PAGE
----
Hard work anchors successful women
ABC anchor Leigh Sales provided insights into her career and the professional lives of women she has interviewed at a Baker & McKenzie event yesterday (March 20).
Sales, an award-winning author and journalist, said hard work makes up for any lack of natural brilliance in former US Secretaries of State Condoleezza Rice and Hillary Clinton.
“[Rice and Clinton] epitomise discipline,” she told an audience of around 100 women gathered for the Kathleen Thornton Memorial Conversation, part of Baker & McKenzie’s BakerWomen initiative, which aims to support and inspire women in their career development.
Sales’ own work ethic shone through as she described preparing for up to three days for interviews with high-profile people.
“It’s almost like cramming for an exam … you go away and you check figures on terrorism and Syria and whatever you’re talking about …you need to feel like there’s nothing they can say that you’re not prepared to be able to deal with,” she said.
Her fiery interview with Tony Abbott in August last year won her a Walkley Award for interviewing. Sales admitted, however, that behind the scenes on the day of the interview she felt “shattered”, battling sleep deprivation and a cold caught from her now 14-month-old son.
On these occasions, Sales said she tries to remember the plight of women like Colonel Latifa Nabizada in developing countries.
Nabizada is one of Afghanistan’s only female military pilots. Her five-year-old daughter has travelled with her on every mission since she was two months old.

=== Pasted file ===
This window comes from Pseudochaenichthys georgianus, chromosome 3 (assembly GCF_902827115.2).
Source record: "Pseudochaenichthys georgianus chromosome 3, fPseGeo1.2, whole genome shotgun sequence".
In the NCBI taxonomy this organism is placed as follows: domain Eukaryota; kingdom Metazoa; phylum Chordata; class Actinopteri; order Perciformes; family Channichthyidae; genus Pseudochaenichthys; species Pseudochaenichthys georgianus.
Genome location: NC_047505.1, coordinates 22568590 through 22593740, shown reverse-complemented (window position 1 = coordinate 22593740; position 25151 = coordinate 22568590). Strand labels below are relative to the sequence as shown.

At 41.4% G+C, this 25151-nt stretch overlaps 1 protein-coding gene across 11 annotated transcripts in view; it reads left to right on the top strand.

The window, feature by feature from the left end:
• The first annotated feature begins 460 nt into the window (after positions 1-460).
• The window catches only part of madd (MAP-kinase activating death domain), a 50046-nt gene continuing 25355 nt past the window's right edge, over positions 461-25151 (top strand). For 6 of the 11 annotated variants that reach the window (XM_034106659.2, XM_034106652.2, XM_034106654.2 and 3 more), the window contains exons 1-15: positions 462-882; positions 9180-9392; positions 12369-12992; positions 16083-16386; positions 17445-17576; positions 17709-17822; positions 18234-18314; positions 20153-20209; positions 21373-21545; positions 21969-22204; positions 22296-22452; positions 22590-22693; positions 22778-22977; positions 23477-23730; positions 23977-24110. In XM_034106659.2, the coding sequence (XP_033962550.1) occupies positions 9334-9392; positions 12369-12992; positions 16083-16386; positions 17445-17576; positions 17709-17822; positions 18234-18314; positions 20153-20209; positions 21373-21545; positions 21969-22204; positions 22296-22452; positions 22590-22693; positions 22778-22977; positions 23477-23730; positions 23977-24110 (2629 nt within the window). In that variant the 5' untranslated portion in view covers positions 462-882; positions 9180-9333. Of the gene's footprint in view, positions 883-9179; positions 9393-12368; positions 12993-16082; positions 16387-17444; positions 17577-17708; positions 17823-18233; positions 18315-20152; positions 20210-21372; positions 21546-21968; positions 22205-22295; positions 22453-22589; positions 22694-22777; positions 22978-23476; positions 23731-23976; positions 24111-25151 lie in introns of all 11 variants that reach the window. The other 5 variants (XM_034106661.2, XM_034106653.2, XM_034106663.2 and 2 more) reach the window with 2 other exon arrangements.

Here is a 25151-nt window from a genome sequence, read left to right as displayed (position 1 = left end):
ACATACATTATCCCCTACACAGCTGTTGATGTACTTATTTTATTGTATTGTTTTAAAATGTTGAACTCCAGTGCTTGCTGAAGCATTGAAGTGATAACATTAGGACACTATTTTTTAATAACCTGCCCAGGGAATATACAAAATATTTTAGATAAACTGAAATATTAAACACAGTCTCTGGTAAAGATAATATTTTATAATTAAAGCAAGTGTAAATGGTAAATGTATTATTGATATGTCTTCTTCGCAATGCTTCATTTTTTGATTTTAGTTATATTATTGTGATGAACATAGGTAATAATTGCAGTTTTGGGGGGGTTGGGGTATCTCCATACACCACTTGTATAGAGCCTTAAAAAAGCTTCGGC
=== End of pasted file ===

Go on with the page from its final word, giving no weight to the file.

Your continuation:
“It makes me a bit embarrassed about the seemingly privileged discussions we have in developed countries about work-life balance,” said Sales. But, she added, Nabizada’s experience doesn’t trivialise the challenges women face in developed societies.
Debate about gender diversity and equal pay for equal work was kicked off in a big way last year by Princeton lecturer Anne-Marie Slaughter. Her article entitled ‘Why women still can’t have it all’ described Slaughter’s personal difficulties in juggling family life with a demanding job in the US State Department, and her decision to ultimately quit that job.
Marissa Myers’ appointment as the CEO of Yahoo! and her recent ban on working from home also kept debate bubbling along.
“I have some sympathy for [Myers’] position because I think when you have a company that’s not going well, you want people to be together to build a common sense of purpose,” said Sales. “I do think it’s useful to have people ... together to spark off each other creatively and build a sense of team.”
“But if I’m working with someone who’s particularly talented and I want them to stick around, frankly I don’t really care how they structure their time.”
Sales rejected the argument of Facebook’s COO Sheryl Sandberg that women may not take big jobs due to a fear that the role won’t be ‘child friendly’ if they choose to have kids.
Sales fell pregnant one month after taking over Kerry O’Brien on 7.30 and gave birth at age 38. She said she resents the way that discussions are often based around women with children and the way that children affect their workplace opportunities “as if [others’] experiences aren’t quite so important”.
“It’s pretty irritating if you find yourself never getting Christmas off because everyone with kids has first dibbs on it,” she said.
“When we talk about women, it’s not just women with children, it’s all women.”